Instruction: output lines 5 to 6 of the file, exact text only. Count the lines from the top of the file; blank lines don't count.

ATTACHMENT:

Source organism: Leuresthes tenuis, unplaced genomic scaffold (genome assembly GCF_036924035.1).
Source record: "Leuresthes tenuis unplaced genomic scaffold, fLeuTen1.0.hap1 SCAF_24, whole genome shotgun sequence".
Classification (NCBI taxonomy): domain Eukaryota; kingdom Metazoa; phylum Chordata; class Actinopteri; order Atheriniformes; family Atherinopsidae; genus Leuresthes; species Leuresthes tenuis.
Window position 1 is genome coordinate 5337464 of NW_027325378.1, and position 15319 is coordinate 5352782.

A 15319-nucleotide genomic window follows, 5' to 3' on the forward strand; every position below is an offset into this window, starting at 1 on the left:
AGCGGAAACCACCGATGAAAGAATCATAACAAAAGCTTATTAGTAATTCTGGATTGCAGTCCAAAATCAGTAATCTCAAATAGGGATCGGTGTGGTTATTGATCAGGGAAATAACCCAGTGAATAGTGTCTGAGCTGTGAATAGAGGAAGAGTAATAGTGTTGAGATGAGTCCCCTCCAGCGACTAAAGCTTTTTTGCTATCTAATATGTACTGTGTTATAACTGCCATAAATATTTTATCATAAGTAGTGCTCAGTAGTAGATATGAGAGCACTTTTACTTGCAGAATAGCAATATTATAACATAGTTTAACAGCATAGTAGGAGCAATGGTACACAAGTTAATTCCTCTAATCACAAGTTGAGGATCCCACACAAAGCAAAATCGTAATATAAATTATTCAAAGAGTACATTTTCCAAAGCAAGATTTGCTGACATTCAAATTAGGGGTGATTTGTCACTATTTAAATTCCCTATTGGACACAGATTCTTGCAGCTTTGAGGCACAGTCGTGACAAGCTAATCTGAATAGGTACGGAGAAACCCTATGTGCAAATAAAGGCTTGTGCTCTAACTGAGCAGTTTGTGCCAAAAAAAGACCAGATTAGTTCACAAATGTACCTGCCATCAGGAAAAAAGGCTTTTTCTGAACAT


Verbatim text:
A 15319-nucleotide genomic window follows, 5' to 3' on the forward strand; every position below is an offset into this window, starting at 1 on the left:
AGCGGAAACCACCGATGAAAGAATCATAACAAAAGCTTATTAGTAATTCTGGATTGCAGTCCAAAATCAGTAATCTCAAATAGGGATCGGTGTGGTTATTGATCAGGGAAATAACCCAGTGAATAGTGTCTGAGCTGTGAATAGAGGAAGAGTAATAGTGTTGAGATGAGTCCCCTCCAGCGACTAAAGCTTTTTTGCTATCTAATATGTACTGTGTTATAACTGCCATAAATATTTTATCATAAGTAGTGCTCAGTAGTAGATATGAGAGCACTTTTACTTGCAGAATAGCAATATTATAACATAGTTTAACAGCATAGTAGGAGCAATGGTACACAAGTTAATTCCTCTAATCACAAGTTGAGGATCCCACACAAAGCAAAATCGTAATATAAATTATTCAAAGAGTACATTTTCCAAAGCAAGATTTGCTGACATTCAAATTAGGGGTGATTTGTCACTATTTAAATTCCCTATTGGACACAGATTCTTGCAGCTTTGAGGCACAGTCGTGACAAGCTAATCTGAATAGGTACGGAGAAACCCTATGTGCAAATAAAGGCTTGTGCTCTAACTGAGCAGTTTGTGCCAAAAAAAGACCAGATTAGTTCACAAATGTACCTGCCATCAGGAAAAAAGGCTTTTTCTGAACAT